Introduction: Bipolar disorder (BD) is largely treatable and lithium is commonly used as a first-line treatment. However, no identified biomarkers can currently reliably predict patient response to lithium. The goal of this study was to identify structural and functional brain features correlated with prospectively assessed response to lithium treatment.
Method: Participants with bipolar I disorder (N = 14) were stabilized on lithium monotherapy, followed for up to two years to determine response, and then underwent a 7 Tesla MRI scan. Healthy comparison participants (N = 21) were group-matched to BD. Local shape differences in anatomy of amygdala and hippocampus were examined from MP-RAGE images. EPI BOLD sequences during an emotional faces task and at rest were analyzed at the whole-brain level to assess differences in activation and connectivity, respectively.
Results: A patch of the ventral surface of the left hippocampus was found to be atrophied by 15% in non-responders as compared to responders (p=0.03). In response to the emotional faces task comparing fearful to neutral faces, responders exhibited less activation in parahippocampal gyrus and insula and greater activation in prefrontal and middle frontal gyrus than non-responders (peak T>7.47). Responders and non-responders displayed different patterns of resting state connectivity between hippocampus, ACC and superior temporal lobe (peak T = −6.41).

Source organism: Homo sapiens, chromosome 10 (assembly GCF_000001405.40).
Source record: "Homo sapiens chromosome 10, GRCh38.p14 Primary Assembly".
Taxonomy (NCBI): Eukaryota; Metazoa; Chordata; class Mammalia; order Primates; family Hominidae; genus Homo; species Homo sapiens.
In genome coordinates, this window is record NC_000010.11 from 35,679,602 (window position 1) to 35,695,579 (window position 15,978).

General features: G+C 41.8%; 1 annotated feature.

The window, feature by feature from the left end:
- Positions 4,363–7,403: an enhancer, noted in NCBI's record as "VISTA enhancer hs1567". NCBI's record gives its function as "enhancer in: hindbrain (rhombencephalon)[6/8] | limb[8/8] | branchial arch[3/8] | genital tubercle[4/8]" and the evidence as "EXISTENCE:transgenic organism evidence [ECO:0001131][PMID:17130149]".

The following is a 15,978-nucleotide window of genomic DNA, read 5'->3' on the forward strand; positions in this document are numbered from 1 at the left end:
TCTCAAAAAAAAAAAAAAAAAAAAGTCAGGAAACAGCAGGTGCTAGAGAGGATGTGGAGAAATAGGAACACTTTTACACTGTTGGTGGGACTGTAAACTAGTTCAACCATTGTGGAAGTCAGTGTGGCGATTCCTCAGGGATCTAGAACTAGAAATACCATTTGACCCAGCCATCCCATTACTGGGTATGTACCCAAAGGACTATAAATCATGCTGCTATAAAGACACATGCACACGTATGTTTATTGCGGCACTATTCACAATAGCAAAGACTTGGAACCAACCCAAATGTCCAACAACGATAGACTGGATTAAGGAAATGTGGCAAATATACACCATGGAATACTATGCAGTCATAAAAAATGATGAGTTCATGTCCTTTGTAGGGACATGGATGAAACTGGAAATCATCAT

Conclusion: We identified differences in hippocampal structure and corticolimbic activation and connectivity correlated with lithium response. These preliminary findings contribute to our understanding of BD pathophysiology and highlight candidate brain features with potential to predict response to lithium treatment.